By cutting out the right side ads, Google has created room for knowledge graphs and product listings, as seen here in this screenshot of a sample search.

SEO results - running shoes

Keep in mind these changes only affect desktop browsing. In mobile view, the ads look the same as they did before.

Why did Google switch it up? Some people are claiming Google wanted to make its layout consistent for all screen sizes. And some people are saying the big G just wanted to pull in more profits: by reducing the amount of ads available, the competition for ads will be fiercer, and, so the theory goes, the top spot could end up costing more.

Whenever Google makes a change, the internet is full of commentary, and this is no exception. We’ve seen mild predictions that it won’t matter very much in the end and dramatic predictions that it’s the end of small businesses forever.

If you’re in the latter camp, take heart. Be buoyed by these facts:

  • These changes only affect desktop views. As we all (or should by now) know, more and more people are using mobile, and desktop searches are steadily taking up less and less of the total search numbers.
  • We broke the news before, but take some time and let this soak in: the new desktop ad layouts, with ads before and after the organic listings, are pretty much the equivalent of what mobile users have been seeing for a long time.
  • It doesn’t have to mean your cost per clicks (CPCs) go through the roof. Just like marketing pro Nitin Kumar said in this article on the Business 2 Community site, your CPC will go down if you have stellar copy, keywords and landing pages.

So, grasshoppers, just like when the Henny Pennys  of the web wrung their hands over Mobilegeddon and we took the “wait and see” approach, we are going to sit tight and wait for more data. Just like we had a much gentler interpretation of Mobilegeddon, we’re expecting to stay rather Zen about these changes too. In the meantime, take a deep breath and keep focused on the basics.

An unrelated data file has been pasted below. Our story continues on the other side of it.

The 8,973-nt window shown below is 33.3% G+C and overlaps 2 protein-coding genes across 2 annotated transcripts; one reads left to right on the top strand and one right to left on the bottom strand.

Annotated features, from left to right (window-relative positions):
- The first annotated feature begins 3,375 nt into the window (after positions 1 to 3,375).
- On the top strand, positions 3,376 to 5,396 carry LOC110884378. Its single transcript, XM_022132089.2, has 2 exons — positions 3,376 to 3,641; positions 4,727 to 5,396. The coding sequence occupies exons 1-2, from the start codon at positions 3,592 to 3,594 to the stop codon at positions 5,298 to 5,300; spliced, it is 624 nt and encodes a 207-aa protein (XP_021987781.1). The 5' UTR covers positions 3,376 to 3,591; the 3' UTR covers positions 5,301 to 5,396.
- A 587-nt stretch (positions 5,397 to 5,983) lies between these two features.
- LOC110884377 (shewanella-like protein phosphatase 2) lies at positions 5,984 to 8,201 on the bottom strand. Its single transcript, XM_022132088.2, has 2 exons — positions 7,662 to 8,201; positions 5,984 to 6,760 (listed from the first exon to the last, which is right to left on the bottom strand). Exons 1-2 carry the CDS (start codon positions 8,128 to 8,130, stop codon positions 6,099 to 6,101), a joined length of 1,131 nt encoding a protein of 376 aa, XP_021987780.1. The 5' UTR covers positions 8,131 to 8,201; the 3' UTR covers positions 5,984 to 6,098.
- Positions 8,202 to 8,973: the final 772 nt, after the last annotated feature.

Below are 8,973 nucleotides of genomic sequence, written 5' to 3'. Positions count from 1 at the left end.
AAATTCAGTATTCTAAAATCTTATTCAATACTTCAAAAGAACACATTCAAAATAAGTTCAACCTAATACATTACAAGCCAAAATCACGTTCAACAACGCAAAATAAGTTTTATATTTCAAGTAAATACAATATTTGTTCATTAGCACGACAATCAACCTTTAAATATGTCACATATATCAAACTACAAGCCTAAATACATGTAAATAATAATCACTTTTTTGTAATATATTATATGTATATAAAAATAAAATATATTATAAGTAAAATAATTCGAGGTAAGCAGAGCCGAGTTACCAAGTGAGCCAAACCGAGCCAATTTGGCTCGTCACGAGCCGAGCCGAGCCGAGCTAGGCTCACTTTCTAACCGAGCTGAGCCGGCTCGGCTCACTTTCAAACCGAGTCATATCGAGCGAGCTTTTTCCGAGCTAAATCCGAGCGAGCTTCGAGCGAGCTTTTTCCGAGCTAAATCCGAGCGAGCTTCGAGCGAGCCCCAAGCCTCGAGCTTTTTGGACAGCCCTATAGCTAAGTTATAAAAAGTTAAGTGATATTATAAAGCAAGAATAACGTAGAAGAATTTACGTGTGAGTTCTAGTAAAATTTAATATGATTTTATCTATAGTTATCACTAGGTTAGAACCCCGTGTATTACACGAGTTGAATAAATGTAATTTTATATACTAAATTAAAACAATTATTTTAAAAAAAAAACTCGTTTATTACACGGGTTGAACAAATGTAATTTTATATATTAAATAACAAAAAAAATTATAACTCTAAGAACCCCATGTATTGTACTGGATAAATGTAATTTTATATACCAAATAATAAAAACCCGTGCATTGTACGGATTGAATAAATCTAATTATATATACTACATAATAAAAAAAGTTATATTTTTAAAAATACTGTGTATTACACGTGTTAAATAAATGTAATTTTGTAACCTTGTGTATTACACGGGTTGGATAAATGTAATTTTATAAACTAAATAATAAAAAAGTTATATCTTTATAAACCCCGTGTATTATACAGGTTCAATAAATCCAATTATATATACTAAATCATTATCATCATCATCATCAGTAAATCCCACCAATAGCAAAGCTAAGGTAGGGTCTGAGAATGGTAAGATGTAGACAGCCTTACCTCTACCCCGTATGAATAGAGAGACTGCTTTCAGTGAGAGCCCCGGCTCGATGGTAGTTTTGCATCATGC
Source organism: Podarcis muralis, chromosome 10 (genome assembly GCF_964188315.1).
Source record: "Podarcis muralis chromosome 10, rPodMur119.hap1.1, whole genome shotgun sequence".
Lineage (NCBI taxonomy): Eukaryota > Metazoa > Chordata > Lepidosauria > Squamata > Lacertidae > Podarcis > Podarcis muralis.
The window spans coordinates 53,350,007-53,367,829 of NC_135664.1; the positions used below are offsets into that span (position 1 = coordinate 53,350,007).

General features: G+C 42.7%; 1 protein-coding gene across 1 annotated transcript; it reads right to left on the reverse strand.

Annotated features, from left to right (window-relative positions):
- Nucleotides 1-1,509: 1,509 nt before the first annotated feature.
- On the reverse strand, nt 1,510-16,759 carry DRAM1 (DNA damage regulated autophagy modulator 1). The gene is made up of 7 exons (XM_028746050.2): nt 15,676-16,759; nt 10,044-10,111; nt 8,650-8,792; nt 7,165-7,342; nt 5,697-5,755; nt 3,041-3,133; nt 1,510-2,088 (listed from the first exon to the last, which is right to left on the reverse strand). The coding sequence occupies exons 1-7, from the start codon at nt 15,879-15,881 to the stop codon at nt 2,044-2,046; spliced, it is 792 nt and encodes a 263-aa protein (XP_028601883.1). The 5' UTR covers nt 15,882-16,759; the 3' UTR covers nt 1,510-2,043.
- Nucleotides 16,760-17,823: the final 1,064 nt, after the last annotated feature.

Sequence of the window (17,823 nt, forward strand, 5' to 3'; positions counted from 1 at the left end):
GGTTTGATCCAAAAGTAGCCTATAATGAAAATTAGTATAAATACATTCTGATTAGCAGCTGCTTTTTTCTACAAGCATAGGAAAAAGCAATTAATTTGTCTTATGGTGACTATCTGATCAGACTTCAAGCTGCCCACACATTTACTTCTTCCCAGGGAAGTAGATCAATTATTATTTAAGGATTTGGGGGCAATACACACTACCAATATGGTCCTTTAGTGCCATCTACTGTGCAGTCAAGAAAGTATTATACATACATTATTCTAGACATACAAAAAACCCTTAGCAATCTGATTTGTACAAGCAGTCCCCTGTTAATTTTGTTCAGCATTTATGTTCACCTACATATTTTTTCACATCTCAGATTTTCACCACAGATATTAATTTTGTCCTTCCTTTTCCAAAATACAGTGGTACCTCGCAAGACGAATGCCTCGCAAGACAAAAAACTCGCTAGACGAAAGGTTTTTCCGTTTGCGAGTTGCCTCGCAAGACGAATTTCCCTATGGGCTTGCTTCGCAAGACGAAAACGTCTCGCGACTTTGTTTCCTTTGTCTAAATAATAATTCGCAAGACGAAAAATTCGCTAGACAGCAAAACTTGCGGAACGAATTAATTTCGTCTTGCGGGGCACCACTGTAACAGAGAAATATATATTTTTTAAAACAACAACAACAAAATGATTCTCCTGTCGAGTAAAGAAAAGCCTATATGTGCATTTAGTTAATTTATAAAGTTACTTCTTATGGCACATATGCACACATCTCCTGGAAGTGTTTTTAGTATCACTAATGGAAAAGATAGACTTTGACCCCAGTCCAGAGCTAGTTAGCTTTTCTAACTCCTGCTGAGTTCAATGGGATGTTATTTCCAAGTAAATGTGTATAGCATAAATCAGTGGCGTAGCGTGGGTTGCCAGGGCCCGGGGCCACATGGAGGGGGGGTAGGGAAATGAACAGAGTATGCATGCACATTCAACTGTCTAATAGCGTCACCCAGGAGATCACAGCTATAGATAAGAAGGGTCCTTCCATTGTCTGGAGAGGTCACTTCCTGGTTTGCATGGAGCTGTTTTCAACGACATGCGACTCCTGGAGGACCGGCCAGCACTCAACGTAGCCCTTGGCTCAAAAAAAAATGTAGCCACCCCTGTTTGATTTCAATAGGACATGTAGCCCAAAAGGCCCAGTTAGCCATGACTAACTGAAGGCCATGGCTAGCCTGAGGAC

SEO: How to Rank Keywords in 2016

seo keyword rankings

 

The question used to be:

“What’s our rank?”

Now, the question should be:

“What’s our click through rate?”

Organic keyword tracking is not the beacon it used to be. Rankings are now scattered across an ever expanding amount of places. These days, it doesn’t matter if you’re third or fifth, but it does matter how many people are clicking on your links. Here’s a quick guide to ranking your keywords.

 

 How to Track Your Google Traffic

1) Get Google Search Console Data

It’s the most relevant keyword data available, and is somehow often overlooked. Google Search Console (formerly Webmaster Tools) tells you what your keyword click through rate is. It indicates how much traffic is being lost, which is the first metric you should be looking at. Ranking first is great, but how often are those people clicking on your link? Are paid, local and knowledge graph getting 80% of the clicks? Keyword rankings is a competitive game, so the first measurement should be against what others are getting.

2) Include Paid

Dr. Pete Meyers tweeted a search result (we’ve posted it below) that has 4 Adwords ads rather than the traditional 3. This dominates the page real estate. Paid and organic are arguably the same medium, and they all come from the same place: Search. Considering that Adwords is dominating the same search results as organic, shouldn’t it be included in rankings? Why separate the two if it doesn’t matter to the user?

google paid results with 4

 

3) Of Course, Track Keywords

Knowing their historical position explains a lot, but isn’t the beginning and end of organic. A few good keyword trackers we’ve seen lately are Accuranker and STAT.

Watch Your Keyword Locations

Rankings in New York are different than rankings in Vancouver. It’s common to first panic at a low average position in Google Search Console until you localize the filter. If you have a restaurant and rank for the term “restaurant,” people from all over the world may be influencing your overall position.

Google also does a great job of localizing searches. You may rank highly in Edmonton, Alberta but low in Hong Kong. Make sure you know your rank in the city you’re targeting. Authority Labs has postal code level targeting.

Mobile vs. Desktop